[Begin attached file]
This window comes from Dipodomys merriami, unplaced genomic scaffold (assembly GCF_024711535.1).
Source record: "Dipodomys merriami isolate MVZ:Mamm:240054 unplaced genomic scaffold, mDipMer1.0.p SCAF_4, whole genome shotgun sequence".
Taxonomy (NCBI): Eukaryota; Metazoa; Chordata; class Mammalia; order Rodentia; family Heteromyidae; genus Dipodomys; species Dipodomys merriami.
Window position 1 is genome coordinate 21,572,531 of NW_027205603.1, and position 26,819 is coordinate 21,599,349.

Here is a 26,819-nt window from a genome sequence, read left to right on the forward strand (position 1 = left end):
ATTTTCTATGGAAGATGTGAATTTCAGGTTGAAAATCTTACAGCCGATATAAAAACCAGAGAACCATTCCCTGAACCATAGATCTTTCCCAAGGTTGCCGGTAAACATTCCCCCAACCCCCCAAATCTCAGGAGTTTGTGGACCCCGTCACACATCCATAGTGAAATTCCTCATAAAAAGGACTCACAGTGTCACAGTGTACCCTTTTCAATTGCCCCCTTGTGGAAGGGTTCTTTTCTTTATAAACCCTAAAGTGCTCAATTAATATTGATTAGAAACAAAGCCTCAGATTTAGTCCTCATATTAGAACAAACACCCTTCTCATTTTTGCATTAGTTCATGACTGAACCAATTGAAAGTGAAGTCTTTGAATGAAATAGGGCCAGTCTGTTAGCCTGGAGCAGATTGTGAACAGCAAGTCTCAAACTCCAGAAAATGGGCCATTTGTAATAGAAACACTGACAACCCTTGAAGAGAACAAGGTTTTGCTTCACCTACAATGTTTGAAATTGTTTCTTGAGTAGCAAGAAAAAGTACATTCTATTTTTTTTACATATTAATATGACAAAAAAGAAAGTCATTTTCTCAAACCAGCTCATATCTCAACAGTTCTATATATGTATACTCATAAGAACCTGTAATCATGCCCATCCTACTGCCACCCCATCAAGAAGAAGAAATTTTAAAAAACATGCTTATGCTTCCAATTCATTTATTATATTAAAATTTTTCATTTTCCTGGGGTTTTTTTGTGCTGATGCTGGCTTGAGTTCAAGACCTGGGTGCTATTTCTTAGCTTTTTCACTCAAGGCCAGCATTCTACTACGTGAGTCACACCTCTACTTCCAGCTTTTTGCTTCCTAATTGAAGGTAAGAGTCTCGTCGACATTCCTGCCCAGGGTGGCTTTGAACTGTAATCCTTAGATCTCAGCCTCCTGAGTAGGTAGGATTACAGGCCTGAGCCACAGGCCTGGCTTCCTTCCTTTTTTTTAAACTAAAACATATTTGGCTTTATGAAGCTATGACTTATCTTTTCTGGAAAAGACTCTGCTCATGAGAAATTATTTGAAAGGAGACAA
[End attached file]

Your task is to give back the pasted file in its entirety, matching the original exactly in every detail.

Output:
This window comes from Dipodomys merriami, unplaced genomic scaffold (assembly GCF_024711535.1).
Source record: "Dipodomys merriami isolate MVZ:Mamm:240054 unplaced genomic scaffold, mDipMer1.0.p SCAF_4, whole genome shotgun sequence".
Taxonomy (NCBI): Eukaryota; Metazoa; Chordata; class Mammalia; order Rodentia; family Heteromyidae; genus Dipodomys; species Dipodomys merriami.
Window position 1 is genome coordinate 21,572,531 of NW_027205603.1, and position 26,819 is coordinate 21,599,349.

Here is a 26,819-nt window from a genome sequence, read left to right on the forward strand (position 1 = left end):
ATTTTCTATGGAAGATGTGAATTTCAGGTTGAAAATCTTACAGCCGATATAAAAACCAGAGAACCATTCCCTGAACCATAGATCTTTCCCAAGGTTGCCGGTAAACATTCCCCCAACCCCCCAAATCTCAGGAGTTTGTGGACCCCGTCACACATCCATAGTGAAATTCCTCATAAAAAGGACTCACAGTGTCACAGTGTACCCTTTTCAATTGCCCCCTTGTGGAAGGGTTCTTTTCTTTATAAACCCTAAAGTGCTCAATTAATATTGATTAGAAACAAAGCCTCAGATTTAGTCCTCATATTAGAACAAACACCCTTCTCATTTTTGCATTAGTTCATGACTGAACCAATTGAAAGTGAAGTCTTTGAATGAAATAGGGCCAGTCTGTTAGCCTGGAGCAGATTGTGAACAGCAAGTCTCAAACTCCAGAAAATGGGCCATTTGTAATAGAAACACTGACAACCCTTGAAGAGAACAAGGTTTTGCTTCACCTACAATGTTTGAAATTGTTTCTTGAGTAGCAAGAAAAAGTACATTCTATTTTTTTTACATATTAATATGACAAAAAAGAAAGTCATTTTCTCAAACCAGCTCATATCTCAACAGTTCTATATATGTATACTCATAAGAACCTGTAATCATGCCCATCCTACTGCCACCCCATCAAGAAGAAGAAATTTTAAAAAACATGCTTATGCTTCCAATTCATTTATTATATTAAAATTTTTCATTTTCCTGGGGTTTTTTTGTGCTGATGCTGGCTTGAGTTCAAGACCTGGGTGCTATTTCTTAGCTTTTTCACTCAAGGCCAGCATTCTACTACGTGAGTCACACCTCTACTTCCAGCTTTTTGCTTCCTAATTGAAGGTAAGAGTCTCGTCGACATTCCTGCCCAGGGTGGCTTTGAACTGTAATCCTTAGATCTCAGCCTCCTGAGTAGGTAGGATTACAGGCCTGAGCCACAGGCCTGGCTTCCTTCCTTTTTTTTAAACTAAAACATATTTGGCTTTATGAAGCTATGACTTATCTTTTCTGGAAAAGACTCTGCTCATGAGAAATTATTTGAAAGGAGACAA